Color Marker Style
Code Line Color Code Marker Style Code Line Style
b blue . point Solid
g green o circle : Dotted
r red x x-mark -. dash dot
c cyan + plus Dashed
m magenta * star (none) no line
y yellow s square
k black d diamond
w white v down triangle
^ up triangle
< left triangle
> right triangle
p 5-point star
h 6-point star

Remember that you can also use these styles with other kinds of plots. For example, a scatter plot can use these styles to define each of the data points. When in doubt, try the styles out to see whether they’ll work with your particular plot.

Common IPython Magic Functions

It’s kind of amazing to think that IPython provides you with magic, but that’s precisely what you get with the magic functions. A magic function begins with either a % or %% sign. Those with a % sign work within the environment, and those with a %% sign work at the cell level.

The following list provides you with a few of the most common magic functions and their purpose. To obtain a full listing, type %quickref and press Enter in the IPython console or check out the full listing.

Magic Function Type Alone Provides Status? Description
%%timeit No Calculates the best time performance for all the instructions
in a cell, apart from the one placed on the same cell line as the
cell magic (which could therefore be an initialization
%%writefile No Writes the contents of a cell to the specified file.
%alias Yes Assigns or displays an alias for a system command.
%autocall Yes Makes it possible to call functions without including the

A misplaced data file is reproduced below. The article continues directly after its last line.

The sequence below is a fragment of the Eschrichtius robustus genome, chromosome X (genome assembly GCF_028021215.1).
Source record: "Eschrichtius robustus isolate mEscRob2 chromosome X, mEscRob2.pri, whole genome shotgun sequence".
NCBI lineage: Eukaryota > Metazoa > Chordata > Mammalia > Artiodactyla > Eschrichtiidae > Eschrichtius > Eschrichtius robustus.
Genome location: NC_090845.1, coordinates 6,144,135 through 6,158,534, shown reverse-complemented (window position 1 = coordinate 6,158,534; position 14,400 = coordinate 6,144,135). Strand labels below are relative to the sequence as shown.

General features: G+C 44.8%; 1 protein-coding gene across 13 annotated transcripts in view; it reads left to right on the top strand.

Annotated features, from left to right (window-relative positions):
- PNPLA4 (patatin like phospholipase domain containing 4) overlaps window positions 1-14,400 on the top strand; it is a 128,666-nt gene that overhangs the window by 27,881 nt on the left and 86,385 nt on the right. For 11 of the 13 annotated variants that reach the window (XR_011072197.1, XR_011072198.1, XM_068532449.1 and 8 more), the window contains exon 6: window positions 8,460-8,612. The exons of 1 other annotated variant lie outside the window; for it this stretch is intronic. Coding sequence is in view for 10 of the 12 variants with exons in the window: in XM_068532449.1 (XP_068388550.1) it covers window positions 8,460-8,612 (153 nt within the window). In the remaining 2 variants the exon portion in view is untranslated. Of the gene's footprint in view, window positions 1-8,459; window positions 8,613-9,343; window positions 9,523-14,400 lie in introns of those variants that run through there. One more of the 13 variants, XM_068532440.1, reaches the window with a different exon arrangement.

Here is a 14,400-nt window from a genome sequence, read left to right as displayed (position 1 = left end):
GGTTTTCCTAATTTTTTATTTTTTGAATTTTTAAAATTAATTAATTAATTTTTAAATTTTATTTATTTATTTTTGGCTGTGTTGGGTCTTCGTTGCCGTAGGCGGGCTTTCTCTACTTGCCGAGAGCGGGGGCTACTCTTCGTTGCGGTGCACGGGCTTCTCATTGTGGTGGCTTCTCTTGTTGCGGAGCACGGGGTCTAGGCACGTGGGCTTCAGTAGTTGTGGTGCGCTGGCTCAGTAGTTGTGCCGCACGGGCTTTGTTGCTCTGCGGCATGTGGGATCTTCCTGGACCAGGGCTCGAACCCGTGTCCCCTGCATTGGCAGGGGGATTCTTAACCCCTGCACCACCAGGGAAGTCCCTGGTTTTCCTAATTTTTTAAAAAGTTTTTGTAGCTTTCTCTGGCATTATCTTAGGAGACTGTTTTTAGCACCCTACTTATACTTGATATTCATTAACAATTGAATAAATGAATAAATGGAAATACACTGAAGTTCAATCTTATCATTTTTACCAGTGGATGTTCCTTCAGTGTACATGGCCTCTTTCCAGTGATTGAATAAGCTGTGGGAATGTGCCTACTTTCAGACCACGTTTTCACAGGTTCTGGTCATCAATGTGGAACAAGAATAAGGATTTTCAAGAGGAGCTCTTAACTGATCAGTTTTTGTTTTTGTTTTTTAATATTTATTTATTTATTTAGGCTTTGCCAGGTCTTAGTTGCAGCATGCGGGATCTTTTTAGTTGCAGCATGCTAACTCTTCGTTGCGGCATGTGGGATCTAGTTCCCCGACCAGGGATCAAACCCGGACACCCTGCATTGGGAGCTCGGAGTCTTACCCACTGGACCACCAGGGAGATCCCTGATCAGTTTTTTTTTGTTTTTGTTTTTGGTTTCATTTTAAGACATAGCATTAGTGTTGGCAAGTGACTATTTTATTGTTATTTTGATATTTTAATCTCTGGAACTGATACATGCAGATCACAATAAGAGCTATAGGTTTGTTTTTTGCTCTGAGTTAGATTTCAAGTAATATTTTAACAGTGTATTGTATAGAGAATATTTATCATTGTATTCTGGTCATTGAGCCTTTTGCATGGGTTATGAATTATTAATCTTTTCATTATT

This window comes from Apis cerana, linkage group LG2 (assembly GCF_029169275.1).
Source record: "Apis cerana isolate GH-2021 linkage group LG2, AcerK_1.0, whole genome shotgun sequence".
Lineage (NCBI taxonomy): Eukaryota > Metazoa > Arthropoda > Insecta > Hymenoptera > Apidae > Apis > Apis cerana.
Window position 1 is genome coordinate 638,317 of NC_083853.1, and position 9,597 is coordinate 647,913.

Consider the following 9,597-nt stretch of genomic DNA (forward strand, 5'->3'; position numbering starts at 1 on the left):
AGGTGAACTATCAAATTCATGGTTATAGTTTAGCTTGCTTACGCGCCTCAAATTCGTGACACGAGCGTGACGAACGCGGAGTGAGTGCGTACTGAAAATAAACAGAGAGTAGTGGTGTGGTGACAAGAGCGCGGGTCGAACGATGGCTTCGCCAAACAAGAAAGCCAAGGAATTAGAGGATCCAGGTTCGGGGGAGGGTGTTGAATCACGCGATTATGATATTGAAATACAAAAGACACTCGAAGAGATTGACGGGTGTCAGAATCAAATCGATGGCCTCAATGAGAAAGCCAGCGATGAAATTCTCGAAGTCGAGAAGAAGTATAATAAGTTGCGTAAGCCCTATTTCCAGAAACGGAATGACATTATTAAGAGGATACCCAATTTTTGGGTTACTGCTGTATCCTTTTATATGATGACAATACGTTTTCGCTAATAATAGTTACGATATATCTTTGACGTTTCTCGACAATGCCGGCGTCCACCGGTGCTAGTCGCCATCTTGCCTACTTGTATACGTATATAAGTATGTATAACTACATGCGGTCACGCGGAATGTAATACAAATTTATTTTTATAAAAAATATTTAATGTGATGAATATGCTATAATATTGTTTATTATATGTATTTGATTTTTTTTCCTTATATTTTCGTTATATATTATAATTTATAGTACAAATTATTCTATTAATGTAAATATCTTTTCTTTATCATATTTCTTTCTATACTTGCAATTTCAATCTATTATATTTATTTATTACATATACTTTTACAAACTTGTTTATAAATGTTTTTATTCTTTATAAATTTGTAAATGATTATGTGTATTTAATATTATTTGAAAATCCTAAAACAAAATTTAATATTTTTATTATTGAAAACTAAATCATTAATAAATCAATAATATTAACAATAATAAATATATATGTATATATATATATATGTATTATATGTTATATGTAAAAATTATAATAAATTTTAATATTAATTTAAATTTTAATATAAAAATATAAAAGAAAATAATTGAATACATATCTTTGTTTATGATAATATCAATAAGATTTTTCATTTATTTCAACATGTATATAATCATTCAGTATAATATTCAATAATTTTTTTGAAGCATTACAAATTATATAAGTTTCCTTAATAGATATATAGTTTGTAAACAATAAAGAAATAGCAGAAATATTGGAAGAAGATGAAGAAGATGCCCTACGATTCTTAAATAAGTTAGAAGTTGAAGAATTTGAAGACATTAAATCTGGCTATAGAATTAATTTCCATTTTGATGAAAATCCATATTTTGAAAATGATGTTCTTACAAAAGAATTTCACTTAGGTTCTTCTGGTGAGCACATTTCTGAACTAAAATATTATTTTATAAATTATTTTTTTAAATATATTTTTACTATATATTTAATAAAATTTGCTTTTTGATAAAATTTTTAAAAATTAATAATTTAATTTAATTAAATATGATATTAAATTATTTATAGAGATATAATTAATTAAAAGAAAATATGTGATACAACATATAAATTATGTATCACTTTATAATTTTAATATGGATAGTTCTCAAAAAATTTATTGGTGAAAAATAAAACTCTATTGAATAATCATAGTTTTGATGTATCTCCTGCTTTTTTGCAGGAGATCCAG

parentheses. The settings are Off, Smart (default), and Full. The
Smart setting applies the parentheses only if you include an
argument with the call.
%automagic Yes Makes it possible to call the line magic functions without
including the % sign. The settings are False (default) and
%cd Yes Changes directory to a new storage location. You can also use
this command to move through the directory history or to change
directories to a bookmark.
%cls No Clears the screen.
%colors No Specifies the colors used to display text associated with
prompts, the information system, and exception handlers. You can
choose between NoColor (black and white), Linux (default), and
%config Yes Makes it possible to configure IPython.
%dhist Yes Displays a list of directories visited during the current
%file No Outputs the name of the file that contains the source code for
the object.
%hist Yes Displays a list of magic function commands issued during the
current session.
%install_ext No Installs the specified extension.
%load No Loads application code from another source, such as an online
%load_ext No Loads a Python extension using its module name.
%lsmagic Yes Displays a list of the currently available magic
%matplotlib Yes Sets the backend processor used for plots. Using the inline
value displays the plot within the cell for an IPython Notebook
file. The possible values are: gtk’, ‘gtk3’,
‘inline’, ‘nbagg’, ‘osx’,
‘qt’, ‘qt4’, ‘qt5’,
‘tk’, and ‘wx’.
%paste No Pastes the content of the clipboard into the IPython
%pdef No Shows how to call the object (assuming that the object is
%pdoc No Displays the docstring for an object.
%pinfo No Displays detailed information about the object (often more than
provided by help alone).
%pinfo2 No Displays extra detailed information about the object (when
%reload_ext No Reloads a previously installed extension.
%source No Displays the source code for the object (assuming that the
source is available).
%timeit No Calculates the best performance time for an instruction.
%unalias No Removes a previously created alias from the list.